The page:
Having a Cow

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Near the prime minister’s office in The Hague, the seat of the government of the Netherlands, lies the Koediefstraat, or ‘Cow Thief Street’.

Perhaps it was the Koediefstraat that inspired the Dutch government’s latest measure to combat climate change and reach the country’s climate goals, the Economist wondered.

Regardless, Dutch Prime Minister Mark Rutte recently proposed new limits on nitrogen emissions from fertilizer, manure and other carbon-heavy farm inputs and outputs as part of a plan to cut Dutch nitrogen, a major polluting by-product of agriculture, by half over the next eight years. As a result, farmers need to reduce their number of cows and pigs by almost a third.

The farmers, understandably, are not happy. They have protested, in June bringing cows to parliament to show their displeasure, Bloomberg noted. The Netherlands has more than 100 million cattle, chickens and pigs, the densest concentration of livestock in Europe. Who, the farmers asked, would produce the food to feed people if officials cut 30 million animals from their food supply?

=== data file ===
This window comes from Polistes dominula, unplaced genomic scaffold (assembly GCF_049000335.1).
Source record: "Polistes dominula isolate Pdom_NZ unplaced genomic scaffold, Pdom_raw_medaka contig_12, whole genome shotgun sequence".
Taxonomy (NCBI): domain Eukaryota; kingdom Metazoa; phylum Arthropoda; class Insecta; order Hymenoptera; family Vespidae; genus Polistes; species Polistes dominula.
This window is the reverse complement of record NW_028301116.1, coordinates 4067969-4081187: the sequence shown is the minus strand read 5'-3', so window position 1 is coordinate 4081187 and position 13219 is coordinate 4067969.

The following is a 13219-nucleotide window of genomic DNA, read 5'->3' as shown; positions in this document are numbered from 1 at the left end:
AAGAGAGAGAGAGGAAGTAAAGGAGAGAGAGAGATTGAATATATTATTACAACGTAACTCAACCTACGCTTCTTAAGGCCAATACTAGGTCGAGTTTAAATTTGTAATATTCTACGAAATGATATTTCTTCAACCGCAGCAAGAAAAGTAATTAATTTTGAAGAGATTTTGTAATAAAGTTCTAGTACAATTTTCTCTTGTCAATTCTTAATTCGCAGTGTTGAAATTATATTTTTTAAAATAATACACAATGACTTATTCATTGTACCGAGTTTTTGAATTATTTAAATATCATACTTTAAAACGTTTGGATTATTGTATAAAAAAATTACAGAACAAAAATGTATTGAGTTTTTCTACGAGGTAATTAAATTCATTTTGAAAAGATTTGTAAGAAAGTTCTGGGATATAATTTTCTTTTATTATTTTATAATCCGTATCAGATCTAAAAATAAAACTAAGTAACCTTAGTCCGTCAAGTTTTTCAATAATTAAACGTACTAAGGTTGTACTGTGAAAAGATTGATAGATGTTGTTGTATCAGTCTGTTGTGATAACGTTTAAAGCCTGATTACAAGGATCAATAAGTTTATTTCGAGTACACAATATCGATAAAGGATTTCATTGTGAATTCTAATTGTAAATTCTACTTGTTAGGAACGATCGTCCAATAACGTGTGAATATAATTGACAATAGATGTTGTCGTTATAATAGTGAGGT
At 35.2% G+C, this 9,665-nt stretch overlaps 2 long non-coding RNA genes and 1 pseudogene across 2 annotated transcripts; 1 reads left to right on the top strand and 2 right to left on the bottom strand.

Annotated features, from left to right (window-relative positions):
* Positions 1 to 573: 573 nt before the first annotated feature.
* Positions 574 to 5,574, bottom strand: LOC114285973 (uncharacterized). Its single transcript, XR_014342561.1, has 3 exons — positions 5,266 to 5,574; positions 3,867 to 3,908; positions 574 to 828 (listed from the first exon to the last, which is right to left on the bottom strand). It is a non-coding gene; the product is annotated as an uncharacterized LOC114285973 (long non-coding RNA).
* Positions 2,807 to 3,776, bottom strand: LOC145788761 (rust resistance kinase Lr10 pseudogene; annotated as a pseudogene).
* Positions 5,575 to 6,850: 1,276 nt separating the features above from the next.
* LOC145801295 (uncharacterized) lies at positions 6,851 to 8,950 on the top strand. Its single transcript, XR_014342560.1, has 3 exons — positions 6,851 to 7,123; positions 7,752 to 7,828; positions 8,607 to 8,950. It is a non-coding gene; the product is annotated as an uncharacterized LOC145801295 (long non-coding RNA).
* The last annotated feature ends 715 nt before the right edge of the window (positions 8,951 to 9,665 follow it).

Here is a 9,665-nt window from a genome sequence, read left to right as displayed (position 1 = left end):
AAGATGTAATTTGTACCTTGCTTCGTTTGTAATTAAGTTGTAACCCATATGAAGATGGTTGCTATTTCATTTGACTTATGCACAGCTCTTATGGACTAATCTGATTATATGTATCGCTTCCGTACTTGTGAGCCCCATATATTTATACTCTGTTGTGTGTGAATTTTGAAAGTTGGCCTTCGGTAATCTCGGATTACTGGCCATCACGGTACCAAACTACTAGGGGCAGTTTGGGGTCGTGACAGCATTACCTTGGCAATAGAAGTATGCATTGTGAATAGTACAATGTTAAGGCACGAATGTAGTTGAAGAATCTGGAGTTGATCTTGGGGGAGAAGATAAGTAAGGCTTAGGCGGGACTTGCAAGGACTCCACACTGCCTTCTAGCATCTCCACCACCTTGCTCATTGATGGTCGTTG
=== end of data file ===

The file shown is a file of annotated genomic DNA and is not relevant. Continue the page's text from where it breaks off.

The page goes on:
“We don’t want the system to collapse,” Marije Klever, a dairy farmer in Utrecht, told the Guardian. “I am a landowner, so a critical question is whether the government (is) allowed to push farmers out of the land. It can’t be The Hague telling farmers they must go, you need an agreement.”

The massive size of Dutch herds is one reason the country is among the largest per capita emitters of greenhouse gases, however, France 24 countered. Cow burps – yes, belching cows – contribute significant amounts of methane, a greenhouse gas 28 times more potent than carbon dioxide. Dutch scientists are now experimenting with different feed that could reduce the amount of methane that the gassy animals emit.

Dutch farmers, the fifth largest exporter of dairy products in the world, are also running out of space to store cow manure, Treehugger has previously Now they’re worried about groundwater contamination and ammonia emissions that also contribute to climate change.

The conservative British newspaper, the Spectator, argued that Rutte’s cow proposal was an example of how not to roll out climate change initiatives. The writers suggested that Rutte could have met with them and crafted an agreement they could accept rather than deliver shock therapy in pursuit of climate goals.

Rutte, incidentally, recently became the Netherlands’ longest-serving prime minister. His popularity, wrote Reuters, is “a testament to his energy for the job – as well as the political survival skills he has honed over his 12-year tenure.”

He’s got his work cut out for him.

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